- Frac flow-back water is water that is returned back to surface after the hydraulic fracturing process has occurred. Typically 25-40% of the volume of liquid injected returns to surface during the first 30 days. This wastewater can contain many of the following: hydrocarbons, proppant, guar gum, polyacrylamide, bacteria, chemical cross-linking agents, enzymes, reverse breakers and naturally occurring minerals and their salts.
- Treatment of this contaminated water is now possible using technologies such as the HydroPod™ to enable the treated water to be re-purposed for further use within oilfield processes or to be potentially cleaned further to a standard where discharge to the natural environment may be possible.
- In addition to frac flowback water, the oilfield produces large quantities of production water. This production water is water that is produced alongside the hydrocarbons from deep within the earth. This water is essentially water that has been locked up for millions of years alongside the hydrocarbons and returns to surface during the production process. This water is typically not as contaminated with chemicals as the frac flowback water but can contain higher concentrations of minerals and salts.
The HydroPod Module
- The HydroPod™ Module is self-contained within a 15ft container with all associated pumps, oxygen concentrators, ozone generators, measurement devices and electrocoagulation columns neatly plumbed into a single container.
- Water destined for treatment is typically stored in frac tanks, storage tanks or ponds. Baseline analysis of the water is undertaken to determine analyte levels prior to any treatment being undertaken.
- If oil levels are greater than 0.5% it is normally desirable to install an oil-water separator upstream of the HydroPod™ to ensure that the levels within the influent stream are below 0.5%.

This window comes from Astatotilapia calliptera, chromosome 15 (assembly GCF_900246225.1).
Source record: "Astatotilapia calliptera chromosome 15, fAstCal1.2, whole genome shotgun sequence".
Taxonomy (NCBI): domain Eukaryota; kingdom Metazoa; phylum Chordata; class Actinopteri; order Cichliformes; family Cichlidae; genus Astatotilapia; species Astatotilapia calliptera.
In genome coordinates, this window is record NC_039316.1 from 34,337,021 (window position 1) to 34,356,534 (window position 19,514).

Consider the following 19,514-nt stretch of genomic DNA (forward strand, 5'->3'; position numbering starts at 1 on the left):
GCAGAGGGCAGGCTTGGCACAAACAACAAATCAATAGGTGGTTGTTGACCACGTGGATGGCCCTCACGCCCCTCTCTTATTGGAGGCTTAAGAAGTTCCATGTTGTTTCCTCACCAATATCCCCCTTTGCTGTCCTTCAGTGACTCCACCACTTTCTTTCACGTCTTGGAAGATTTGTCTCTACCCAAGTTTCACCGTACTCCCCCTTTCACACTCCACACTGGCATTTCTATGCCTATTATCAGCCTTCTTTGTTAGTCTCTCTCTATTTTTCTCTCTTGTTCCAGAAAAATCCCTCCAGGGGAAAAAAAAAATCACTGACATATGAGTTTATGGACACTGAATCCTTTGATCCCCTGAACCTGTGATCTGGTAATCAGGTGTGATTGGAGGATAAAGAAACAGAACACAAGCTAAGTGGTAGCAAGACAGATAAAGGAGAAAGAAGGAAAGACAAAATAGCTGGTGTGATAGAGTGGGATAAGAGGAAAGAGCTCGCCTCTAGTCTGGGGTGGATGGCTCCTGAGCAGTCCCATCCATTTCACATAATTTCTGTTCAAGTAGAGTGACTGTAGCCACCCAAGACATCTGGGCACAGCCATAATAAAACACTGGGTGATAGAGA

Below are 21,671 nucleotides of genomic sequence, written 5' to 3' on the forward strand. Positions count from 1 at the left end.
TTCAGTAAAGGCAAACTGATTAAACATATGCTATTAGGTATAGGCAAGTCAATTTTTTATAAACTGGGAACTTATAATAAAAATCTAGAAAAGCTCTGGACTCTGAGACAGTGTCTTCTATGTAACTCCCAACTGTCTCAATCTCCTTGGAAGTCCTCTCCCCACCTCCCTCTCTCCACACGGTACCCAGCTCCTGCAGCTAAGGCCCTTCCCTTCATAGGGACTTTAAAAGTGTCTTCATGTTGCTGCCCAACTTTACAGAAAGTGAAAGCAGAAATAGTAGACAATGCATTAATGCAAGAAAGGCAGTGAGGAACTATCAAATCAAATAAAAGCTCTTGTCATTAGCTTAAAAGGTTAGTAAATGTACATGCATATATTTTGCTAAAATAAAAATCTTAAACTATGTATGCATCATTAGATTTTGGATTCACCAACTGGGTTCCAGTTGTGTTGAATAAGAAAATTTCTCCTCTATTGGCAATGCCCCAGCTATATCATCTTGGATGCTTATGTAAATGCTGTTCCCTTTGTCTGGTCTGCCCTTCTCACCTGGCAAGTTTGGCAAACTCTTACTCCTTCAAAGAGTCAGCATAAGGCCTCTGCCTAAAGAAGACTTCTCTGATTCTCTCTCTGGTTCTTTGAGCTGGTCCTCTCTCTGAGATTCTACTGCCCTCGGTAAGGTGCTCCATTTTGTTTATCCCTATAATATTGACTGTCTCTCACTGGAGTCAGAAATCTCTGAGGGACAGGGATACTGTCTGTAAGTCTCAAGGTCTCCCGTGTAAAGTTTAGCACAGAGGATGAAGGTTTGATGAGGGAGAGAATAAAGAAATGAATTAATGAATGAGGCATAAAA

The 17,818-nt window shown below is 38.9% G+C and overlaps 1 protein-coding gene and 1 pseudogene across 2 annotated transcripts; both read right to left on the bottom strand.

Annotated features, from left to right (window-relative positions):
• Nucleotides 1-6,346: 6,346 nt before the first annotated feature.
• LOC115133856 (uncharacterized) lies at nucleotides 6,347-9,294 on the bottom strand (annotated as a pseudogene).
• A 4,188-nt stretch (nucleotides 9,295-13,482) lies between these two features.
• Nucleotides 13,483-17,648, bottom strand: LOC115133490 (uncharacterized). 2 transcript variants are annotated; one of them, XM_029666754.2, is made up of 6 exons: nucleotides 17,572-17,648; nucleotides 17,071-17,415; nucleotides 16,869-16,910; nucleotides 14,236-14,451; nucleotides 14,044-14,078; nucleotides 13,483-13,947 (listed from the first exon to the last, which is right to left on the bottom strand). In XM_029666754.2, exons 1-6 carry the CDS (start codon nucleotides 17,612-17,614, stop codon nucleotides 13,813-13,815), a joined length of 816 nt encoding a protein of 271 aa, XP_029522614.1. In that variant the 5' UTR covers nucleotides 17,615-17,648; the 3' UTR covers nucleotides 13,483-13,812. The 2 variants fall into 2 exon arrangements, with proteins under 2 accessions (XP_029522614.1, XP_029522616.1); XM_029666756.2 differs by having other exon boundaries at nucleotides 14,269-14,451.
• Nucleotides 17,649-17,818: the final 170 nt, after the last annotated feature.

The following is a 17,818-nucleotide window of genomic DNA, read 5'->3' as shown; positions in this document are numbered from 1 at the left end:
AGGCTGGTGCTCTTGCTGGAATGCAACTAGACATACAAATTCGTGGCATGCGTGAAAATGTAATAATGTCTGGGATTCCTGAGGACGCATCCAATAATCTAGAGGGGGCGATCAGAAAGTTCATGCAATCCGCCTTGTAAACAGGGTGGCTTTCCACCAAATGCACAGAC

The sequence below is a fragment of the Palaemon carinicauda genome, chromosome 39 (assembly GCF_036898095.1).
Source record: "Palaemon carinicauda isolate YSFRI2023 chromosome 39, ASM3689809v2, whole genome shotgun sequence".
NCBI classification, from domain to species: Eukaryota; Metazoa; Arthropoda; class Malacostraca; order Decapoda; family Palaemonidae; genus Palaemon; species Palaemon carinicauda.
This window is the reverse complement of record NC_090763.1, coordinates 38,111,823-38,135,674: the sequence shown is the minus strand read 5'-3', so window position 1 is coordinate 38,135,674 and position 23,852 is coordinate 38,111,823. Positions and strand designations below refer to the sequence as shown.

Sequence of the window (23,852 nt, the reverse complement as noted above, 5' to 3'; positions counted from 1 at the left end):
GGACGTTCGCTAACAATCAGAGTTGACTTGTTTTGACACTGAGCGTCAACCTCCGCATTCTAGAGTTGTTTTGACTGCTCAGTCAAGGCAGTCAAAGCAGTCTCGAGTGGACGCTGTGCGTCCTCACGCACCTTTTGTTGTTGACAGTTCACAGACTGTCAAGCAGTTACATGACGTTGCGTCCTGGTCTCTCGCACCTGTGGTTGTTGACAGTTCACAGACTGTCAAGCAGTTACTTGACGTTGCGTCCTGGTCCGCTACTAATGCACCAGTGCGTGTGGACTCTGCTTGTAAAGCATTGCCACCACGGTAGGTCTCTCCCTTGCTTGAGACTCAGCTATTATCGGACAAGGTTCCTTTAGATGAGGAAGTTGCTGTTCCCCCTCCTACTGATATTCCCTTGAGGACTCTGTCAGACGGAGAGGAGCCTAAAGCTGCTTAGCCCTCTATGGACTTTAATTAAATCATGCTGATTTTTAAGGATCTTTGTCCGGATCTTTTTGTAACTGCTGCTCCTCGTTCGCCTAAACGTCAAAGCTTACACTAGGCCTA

- Ozone is used as a powerful and safe oxidizing agent that is easily generated in-situ using available oxygen in the air and an ozone generator. Ozone has a relatively short half-life (20 minutes) and has been used in a variety of different industries as an oxidizer and Ozone is used as a powerful and potent oxidizing agent. Ozone or O3 is a form of oxygen that has one more oxygen atom associated with the molecule than “normal” oxygen (O2). The addition of the third oxygen atom to form ozone from oxygen makes the molecule much more unstable, and within this instability lies the key to its oxidizing power. The ozone breaks down into oxygen radicles and oxygen molecules. The oxygen radicles are extremely powerful short lived oxidizing agents which will accelerate the natural breakdown of any molecule to is oxidized states. Hydrocarbons will break down to carbon dioxide and water, sulfur containing compounds, to sulfates, phosphorus containing compounds to phosphates, nitrogen containing compounds to nitrates, etc.
- Because ozone is unstable, it has a fairly short half-life under normal conditions and so it has to be produced and supplied continuously. The HydroPod™ uses an oxygen concentrator that is capable of concentrating oxygen present in the atmosphere (20.9%). This acts as the feedstock to the ozone generator which supplies ozone to the venturi valve into the process stream.
- The ozone is typically injected into the wastewater flow stream through a venturi to ensure the maximum amount of ozone is dissolved into solution upon entering the stream. In addition ozone pre-treatment may occur where ozone is sparged into a mixing tank prior to entering the HydroPod™ unit.
- Following ozonation, the wastewater flows through the electro-coagulation (EC system).
The Electro-Coagulation (EC) Process
- Electrocoagulation (“electro”, meaning to apply an electrical charge to water, and “coagulation”, meaning the process of changing the particle surface charge, allowing suspended matter to form an agglomeration) is an advanced and economical water treatment technology. It effectively removes suspended solids to sub-micrometre levels, breaks emulsions such as oil and grease or polysaccharides, and can oxidize and remove heavy metals from water without the use of filters.
- Coagulation is one of the most important physio-chemical reactions used in water treatment. Ions (salts and heavy metals) and colloids (organic and inorganic) are mostly held in solution by electrical charges. By the addition of ions with opposite charges, these colloids can be destabilized and coagulation can achieved through chemical or electrical methods or a combination of the two. The coagulant is added in the form of suitable chemical substances. The coagulant aid that is applied is a proprietary blend of aluminum salts and amines.